US 2545239 A
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March 13, 1951 F. w. MCQUISTON, JR., 'EI'AL 2,545,239
RECOVERY OF GOLD 0R SILVER Filed Aug. 10, 1946 INVENTOR FRANK w. McQUISTON, JR.
BYTHOMAS G. CHAPMAN 72m Elmandq Mm! Fan/7m ATTORNEYS Patented Mar. 13, 1951 RECOVERY-F GOLD oRsILvER Frank W. McQuiston, Jr.,-.0 uray, Colo.,;and Thomas G. .Chapman, .Tucson, Ariz.
Application August 10, 1946,)SeriaYNo. 689,676
.Quiston, Serial Number 687,896, filed Aug. 2, 1946.,
now abandoned, is described a method of using coarse, dense activated carbon for the recovery of gold or silver dissolved in cyanide solutions. This invention employs similar activated carbon in operations in which We confine the carbon I and control its intermingling in the solution.
Our invention provides apparatus means for intermingling the solution and carbon while maintaining control over the carbon :and ultimately separating the metal-laden carbon from the solution. In our present preferred embodiment of the invention, We provide several connected vessels through which a pulp containing the cyanidesolution flows in series, preferably with means for agitating the pulp .in each vessel, a perforated member in each vessel for confining the activated carbon while the pulp is being agitated in contact with the carbon, and means for moving the carbon through each ves- .sel and from vessel to vessel, preferably in countercurrent to the flow of the pulp, without letting the carbon loose in the pulp.
The single figure of the accompanying drawing illustrates more or less diagrammatically an arrangement of apparatus embodying the invention which may be used advantageously :in carrying out a method of our invention.
The apparatus illustrated in the drawingcomprises a grinder I, such as a ball mill, any suitable standard type classifier 2, such .as the Dorr, and pulp-receiving vessels 3, 4 and 5 which are interconnected for the flow of pulp in series therethrough. Each vessel has a power-driven paddlewheel W for agitating the pulp. Any suitable troughs, pipes, conveyors, or the likemay be used for transferring the carbon and the pulp through the system. For convenience, these members shall be referred to merely as con duits.
In accordance with our invention, .as perforated members for receiving the carbon, we.
mount in each vessel a perforated cylinder 6, 1 and 8 which is partl or totally immersed in the pulp. While We show the cylinders in inclined positions, we maymount them horizontally "in the vessels. For-example, we may revolve in the pulp :cylindr'ica'l screens with attached interior screws to feed the carbon through from one end to the other and-discharge 'it'into "a conduit. We may submerge or -par-tly submerge in the pulp a perfora'tedcoritainer of any suitable shape, for example "one rectangular in cross-section, and move the carbon therethrough from one end to the-other by any suitable mechanical device-such as the rakes used in Dorr classifiers. The ves- 'sels 3, 4 and 5 are maintained almost full of pulp and the continuous agitation prevents short circuiting in "flowing through the system. The cylinders may be of perforated metal plate 'or-a screenhaving openings which are smaller than the minimum sizeof carbon partic'les'used in the operation. Inside the cylinders, hollowtrunnions '9, Hi and H are suitably mounted in "bearings and are rotated by power means at the upper ends (not shown). Worm screws I5, 15 and I! are mounted on the outside of the trunnions and rotate therewith.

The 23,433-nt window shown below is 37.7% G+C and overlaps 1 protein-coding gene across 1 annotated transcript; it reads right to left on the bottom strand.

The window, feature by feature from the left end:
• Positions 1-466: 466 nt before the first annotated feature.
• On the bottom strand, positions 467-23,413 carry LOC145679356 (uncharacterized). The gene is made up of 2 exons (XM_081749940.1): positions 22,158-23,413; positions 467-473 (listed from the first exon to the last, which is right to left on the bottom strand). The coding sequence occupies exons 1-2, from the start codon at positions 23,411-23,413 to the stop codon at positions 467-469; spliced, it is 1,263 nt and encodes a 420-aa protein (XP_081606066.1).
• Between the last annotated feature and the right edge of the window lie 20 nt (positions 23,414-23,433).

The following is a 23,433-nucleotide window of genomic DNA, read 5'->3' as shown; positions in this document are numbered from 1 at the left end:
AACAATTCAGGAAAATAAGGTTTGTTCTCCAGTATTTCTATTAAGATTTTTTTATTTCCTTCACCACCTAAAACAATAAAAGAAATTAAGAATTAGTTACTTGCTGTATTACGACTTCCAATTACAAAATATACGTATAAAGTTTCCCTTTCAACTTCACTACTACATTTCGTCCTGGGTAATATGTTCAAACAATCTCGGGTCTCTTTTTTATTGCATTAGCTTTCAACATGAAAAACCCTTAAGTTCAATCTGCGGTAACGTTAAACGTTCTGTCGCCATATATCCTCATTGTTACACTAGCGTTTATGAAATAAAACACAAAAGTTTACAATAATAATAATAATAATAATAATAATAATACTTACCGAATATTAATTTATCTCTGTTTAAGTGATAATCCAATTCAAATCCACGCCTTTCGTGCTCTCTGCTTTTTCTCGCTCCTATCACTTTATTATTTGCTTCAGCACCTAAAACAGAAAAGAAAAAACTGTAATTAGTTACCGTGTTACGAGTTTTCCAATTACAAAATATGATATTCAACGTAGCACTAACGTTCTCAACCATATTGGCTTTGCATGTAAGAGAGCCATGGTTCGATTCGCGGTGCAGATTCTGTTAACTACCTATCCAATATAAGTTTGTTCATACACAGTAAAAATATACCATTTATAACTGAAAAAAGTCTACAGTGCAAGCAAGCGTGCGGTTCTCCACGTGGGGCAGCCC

The apparatus illustrated in the drawings-may be used very effectively in carrying out a method of the invention as follows: Any goldor silverbearing ore or like'material, an alkaline material a such 'as calcium oxide, and a solution of sodium cyanide are introduced moreor less continuously into the ball mill. The ground product 'from'the ball mill passed through conduit 25 into the A perforated cylinder may also be operated any place in the pulp of conduit '25. The finely ground and suspended particles of ore in the cyanide solution overflow through conduit 26 into vessel '3 as the :pulp treated by our invention. The coarser particles which settle to the bottom of the classifier are carried upwardly by the usual rake and are returned through conduit 25' to the ball mill for further grinding. The pulp flows in series from vessel 3, through conduit 21 into vessel A, "from vessel through conduit 28 to vessel 5 and is discharged as tail ings through conduit 29. "In each of these vessels, thepulp is thoroughly-agitated by the paddle wheel W.
The activated carbon must not only be sufficiently coarse/preferably varying from 48 mesh ('Iylervseries) to 1 inch'particles, that it does not pass through the perforations in the cylinders to any appreciable extent but "it must be sufficiently hard that it does not pulverize as a result "of attrition in passing through the operation. We appreciate that some carbon will be lost through the perforations due to imperfect screening or breakage but we aim to minimize this condition because the carbon thus lost will result in a loss of metal adsorbed thereon. Carbon formed of dense woods, nut shells or fruit pits, or coke derived from anthracite coal or petroleum products is suitable foruse in the operation. The fresh carbon is introduced through conduit 30 into the hollow trunnion I I through which it descends to an opening at the bottom. It is there picked up by the worm I1 and conveyed upwardly through the cylinder to an overflow at the top and is discharged into conduit 3|. This fresh carbon has the maximum capacity to adsorb the metals and is brought into contact with a solution having the minimum metal content. The cyanide solution leaving conduit 29 to..be discharged as tailings is practically stripped of its metal content by reason of its contact with the fresh activated carbon in cylinder 8.